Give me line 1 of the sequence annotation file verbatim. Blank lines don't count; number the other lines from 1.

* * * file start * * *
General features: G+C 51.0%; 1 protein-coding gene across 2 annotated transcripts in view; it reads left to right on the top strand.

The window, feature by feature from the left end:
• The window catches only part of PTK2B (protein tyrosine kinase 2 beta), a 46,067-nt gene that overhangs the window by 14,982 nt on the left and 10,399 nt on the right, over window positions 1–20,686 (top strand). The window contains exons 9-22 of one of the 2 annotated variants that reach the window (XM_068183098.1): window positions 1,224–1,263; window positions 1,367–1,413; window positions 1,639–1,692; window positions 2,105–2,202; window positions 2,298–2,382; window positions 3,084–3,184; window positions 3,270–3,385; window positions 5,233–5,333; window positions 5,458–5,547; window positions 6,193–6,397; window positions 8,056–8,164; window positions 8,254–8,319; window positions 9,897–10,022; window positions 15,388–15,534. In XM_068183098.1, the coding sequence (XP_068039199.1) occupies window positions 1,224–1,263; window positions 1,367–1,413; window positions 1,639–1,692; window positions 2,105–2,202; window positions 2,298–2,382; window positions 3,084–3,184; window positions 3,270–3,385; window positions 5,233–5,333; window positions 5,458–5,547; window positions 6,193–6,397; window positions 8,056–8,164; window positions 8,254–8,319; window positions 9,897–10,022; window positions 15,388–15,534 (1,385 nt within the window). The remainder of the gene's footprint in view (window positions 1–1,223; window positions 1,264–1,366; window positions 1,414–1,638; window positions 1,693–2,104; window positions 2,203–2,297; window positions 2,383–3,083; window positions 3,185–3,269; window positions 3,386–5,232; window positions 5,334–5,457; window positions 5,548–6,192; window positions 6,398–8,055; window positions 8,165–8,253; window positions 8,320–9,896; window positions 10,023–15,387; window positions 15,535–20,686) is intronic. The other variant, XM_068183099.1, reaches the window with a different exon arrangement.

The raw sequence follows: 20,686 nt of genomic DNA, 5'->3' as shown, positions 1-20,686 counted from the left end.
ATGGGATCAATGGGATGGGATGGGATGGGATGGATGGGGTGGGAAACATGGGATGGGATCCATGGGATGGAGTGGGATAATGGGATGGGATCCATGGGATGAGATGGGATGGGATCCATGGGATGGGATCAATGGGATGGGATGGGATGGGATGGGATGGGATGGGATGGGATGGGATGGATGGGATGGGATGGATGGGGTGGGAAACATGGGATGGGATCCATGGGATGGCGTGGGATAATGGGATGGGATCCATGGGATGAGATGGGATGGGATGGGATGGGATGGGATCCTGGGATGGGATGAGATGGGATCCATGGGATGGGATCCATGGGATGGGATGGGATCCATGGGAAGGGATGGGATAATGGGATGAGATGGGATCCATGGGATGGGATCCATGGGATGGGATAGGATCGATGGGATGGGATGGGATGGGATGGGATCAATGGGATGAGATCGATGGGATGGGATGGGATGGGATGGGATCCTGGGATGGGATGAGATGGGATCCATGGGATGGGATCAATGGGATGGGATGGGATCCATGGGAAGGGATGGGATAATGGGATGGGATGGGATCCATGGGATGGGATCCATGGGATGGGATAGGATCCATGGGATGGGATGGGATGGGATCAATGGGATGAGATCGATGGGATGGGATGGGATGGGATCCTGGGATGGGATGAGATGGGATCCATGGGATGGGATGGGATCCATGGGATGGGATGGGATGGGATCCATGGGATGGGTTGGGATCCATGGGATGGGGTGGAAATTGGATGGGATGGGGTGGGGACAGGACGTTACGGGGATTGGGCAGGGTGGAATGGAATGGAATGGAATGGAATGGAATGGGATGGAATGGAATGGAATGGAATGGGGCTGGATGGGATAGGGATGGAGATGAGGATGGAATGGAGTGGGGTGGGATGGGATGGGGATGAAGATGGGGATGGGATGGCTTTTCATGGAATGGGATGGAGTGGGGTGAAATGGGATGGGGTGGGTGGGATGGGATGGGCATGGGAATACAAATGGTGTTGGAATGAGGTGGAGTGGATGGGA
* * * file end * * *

General features: G+C 51.0%; 1 protein-coding gene across 2 annotated transcripts in view; it reads left to right on the top strand.